This is the case of a 26‐year‐old woman who presented to the ED with complaints of sudden‐onset sharp substernal chest pain radiating to her back and neck for 1 day. The pain was worse with deep inspiration, supine position and alleviated with leaning forward. Review of symptoms was notable for lethargy and weight loss of 35–40 pounds. Vitals in ED were remarkable for sinus tachycardia with heart rate of 110/minute. Physical examination revealed diffusely enlarged thyroid gland and mild tremors of her hand. Her EKG showed sinus tachycardia with diffuse ST segment elevation in lead V2‐V6, I, II, III, aVF with PR depression in lead I, II, aVF, V3–V5. Chest x‐ray showed bilateral hilar prominence. CT chest showed bilateral peribronchial and interstitial thickening and faint ground‐glass infiltrates at base. Lab studies were remarkable for serum potassium of 3.2 mmol/L, CBC and LFT were normal. Thyroid studies showed a suppressed thyroid‐stimulating hormone (TSH) of 0.03 mIU/mL (0.27–4.62 mIU/mL), free T4 5.2 ng/dL (0.8–1.41 ng/dL), free T3 15 pg/mL (2.15–3.95 pg/mL), total T4 24.5 μg/dL (4.7–11.2 μg/dL), and total T3 509 ng/dL (80–200 ng/dL). Thyroid‐stimulating immunoglobulin and microsomal antibody were positive. Rheumatoid factor and ANA were negative. Ultrasound of her thyroid revealed diffusely heterogeneous gland. Cardiac biomarkers were elevated the day after the admission with values of troponin T 0.61, CK MB 34.7, and CK 208. Transthoracic echocardiogram revealed normal LV function with no regional wall motion abnormalities and no pericardial effusion. In view of the above findings, concurrent diagnosis of Graves' thyrotoxicosis and acute myopericarditis was made. The patient was started on methimazole, metoprolol, ibuprofen, and aspirin, and she became pain free on the second day of admission. Cardiac biomarkers trended down along with resolution of ST‐segment elevation. She was discharged home on the fourth day of admission.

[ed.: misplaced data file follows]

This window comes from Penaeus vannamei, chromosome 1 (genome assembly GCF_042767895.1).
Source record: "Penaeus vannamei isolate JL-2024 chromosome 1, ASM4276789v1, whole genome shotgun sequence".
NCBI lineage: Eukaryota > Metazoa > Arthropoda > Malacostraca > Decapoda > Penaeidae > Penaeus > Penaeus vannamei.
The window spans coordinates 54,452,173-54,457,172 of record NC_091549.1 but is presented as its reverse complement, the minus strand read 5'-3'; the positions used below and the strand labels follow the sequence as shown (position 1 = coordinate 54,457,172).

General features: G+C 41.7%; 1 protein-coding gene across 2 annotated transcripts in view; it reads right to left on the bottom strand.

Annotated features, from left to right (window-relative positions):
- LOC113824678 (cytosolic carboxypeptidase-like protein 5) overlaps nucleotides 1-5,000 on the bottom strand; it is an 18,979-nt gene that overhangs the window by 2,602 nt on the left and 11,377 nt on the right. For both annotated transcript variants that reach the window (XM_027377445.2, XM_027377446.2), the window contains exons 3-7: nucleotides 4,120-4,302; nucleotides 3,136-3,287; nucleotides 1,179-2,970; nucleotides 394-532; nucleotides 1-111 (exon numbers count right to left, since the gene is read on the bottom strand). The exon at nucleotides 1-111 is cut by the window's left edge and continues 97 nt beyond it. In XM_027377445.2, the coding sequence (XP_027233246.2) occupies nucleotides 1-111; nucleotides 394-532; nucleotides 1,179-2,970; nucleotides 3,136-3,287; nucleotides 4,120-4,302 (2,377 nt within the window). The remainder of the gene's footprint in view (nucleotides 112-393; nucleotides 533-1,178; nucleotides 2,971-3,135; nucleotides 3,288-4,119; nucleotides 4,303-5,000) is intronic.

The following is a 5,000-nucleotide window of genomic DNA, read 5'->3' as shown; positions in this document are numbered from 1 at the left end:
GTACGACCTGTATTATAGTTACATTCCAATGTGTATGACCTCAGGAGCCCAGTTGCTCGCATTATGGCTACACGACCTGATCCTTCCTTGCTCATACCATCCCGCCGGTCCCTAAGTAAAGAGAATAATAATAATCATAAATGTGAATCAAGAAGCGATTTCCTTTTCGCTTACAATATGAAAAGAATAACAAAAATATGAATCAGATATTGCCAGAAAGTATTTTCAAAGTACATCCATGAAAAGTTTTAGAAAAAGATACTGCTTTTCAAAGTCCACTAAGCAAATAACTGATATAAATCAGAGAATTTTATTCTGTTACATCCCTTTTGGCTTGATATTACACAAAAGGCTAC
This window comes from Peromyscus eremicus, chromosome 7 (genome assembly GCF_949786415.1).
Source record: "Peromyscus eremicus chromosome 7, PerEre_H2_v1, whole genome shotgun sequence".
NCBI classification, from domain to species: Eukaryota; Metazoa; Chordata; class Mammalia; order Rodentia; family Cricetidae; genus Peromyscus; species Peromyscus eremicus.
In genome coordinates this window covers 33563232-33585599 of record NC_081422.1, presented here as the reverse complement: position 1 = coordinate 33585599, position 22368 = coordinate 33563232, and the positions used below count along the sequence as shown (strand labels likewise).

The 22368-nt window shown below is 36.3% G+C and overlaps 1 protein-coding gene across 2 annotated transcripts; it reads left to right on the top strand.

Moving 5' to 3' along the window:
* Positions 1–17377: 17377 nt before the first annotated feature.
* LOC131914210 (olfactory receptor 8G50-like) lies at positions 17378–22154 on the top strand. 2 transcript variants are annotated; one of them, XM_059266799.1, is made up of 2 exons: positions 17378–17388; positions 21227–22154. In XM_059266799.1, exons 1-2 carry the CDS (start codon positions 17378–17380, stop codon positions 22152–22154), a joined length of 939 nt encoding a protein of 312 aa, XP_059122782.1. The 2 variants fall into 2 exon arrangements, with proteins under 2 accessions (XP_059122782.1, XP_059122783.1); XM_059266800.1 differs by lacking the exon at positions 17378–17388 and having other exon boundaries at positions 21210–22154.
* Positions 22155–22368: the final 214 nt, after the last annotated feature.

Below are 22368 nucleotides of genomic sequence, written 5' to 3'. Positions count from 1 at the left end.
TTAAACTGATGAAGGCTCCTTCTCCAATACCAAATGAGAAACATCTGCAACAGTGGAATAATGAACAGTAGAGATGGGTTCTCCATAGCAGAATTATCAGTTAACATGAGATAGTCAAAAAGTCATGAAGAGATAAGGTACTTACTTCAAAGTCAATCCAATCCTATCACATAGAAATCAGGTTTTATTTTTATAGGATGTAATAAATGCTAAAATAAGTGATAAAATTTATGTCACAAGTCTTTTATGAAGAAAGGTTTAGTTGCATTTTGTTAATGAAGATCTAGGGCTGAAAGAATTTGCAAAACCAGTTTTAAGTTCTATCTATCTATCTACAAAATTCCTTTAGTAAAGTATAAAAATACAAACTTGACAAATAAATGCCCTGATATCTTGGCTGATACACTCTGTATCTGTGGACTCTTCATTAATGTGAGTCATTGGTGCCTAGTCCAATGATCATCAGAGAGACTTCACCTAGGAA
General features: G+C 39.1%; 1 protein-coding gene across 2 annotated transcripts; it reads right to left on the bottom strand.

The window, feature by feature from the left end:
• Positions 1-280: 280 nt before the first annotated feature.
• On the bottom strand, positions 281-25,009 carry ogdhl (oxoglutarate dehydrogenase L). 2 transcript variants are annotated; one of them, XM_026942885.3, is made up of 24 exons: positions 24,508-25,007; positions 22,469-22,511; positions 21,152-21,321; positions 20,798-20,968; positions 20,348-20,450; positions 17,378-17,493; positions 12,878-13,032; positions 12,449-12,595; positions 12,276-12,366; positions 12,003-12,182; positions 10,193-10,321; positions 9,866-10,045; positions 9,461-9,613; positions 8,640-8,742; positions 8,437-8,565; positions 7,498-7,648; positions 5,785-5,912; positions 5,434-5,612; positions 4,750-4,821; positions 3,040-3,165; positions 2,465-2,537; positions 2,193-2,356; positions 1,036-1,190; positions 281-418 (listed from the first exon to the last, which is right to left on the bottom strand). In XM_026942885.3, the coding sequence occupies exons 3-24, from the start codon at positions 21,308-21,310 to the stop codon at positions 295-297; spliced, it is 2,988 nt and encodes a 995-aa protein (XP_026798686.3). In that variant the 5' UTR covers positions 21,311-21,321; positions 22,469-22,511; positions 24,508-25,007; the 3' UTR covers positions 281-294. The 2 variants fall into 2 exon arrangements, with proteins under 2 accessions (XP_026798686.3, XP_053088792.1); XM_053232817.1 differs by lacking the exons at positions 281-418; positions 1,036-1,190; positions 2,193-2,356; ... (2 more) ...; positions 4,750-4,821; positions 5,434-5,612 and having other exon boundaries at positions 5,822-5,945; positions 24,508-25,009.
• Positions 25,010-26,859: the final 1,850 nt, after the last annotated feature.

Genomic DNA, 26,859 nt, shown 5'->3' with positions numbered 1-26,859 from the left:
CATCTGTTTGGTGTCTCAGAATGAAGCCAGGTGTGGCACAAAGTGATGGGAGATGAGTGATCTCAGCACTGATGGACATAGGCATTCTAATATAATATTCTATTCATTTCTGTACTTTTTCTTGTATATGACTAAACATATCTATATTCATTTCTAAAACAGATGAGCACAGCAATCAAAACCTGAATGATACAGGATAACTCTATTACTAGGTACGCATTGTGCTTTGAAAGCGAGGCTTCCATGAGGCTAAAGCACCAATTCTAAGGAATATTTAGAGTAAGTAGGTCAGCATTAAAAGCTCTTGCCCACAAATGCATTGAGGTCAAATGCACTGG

The term myopericarditis is primarily a pericarditic syndrome. The causes of acute myopericarditis and pericarditis are the same. In the majority of cases, etiology is not found and such cases are presumed to have viral or auto immune etiology. Cardiac abnormalities that may be prominent in Graves' disease include sinus tachycardia, atrial fibrillation, and exacerbation of coronary artery disease or heart failure. Acute myopericarditis is rarely reported. The association of Graves' disease and myopericarditis in this patient is interesting. There have been four case reports of acute pericarditis and Graves' disease. Clarke et al. suggested that pericardial disease may be a rare unrecognized complication of Graves' thyrotoxicosis and may have a similar etiology to pretibial myxedema or ophthalmopathy.
In conclusion, before classifying myopericarditis as idiopathic, one should rule out other uncommon etiologies like Graves' disease.
To cite this abstract:Somasundaram A, Hunn R, Ruby E, Syeed M. Graves' Disease — a Rare Cause of Acute Myopericarditis?. Abstract published at Hospital Medicine 2013, May 16-19, National Harbor, Md. Abstract 388. Journal of Hospital Medicine. 2013; 8 (suppl 2). https://www.shmabstracts.com/abstract/graves-disease-a-rare-cause-of-acute-myopericarditis/. Accessed September 16, 2019.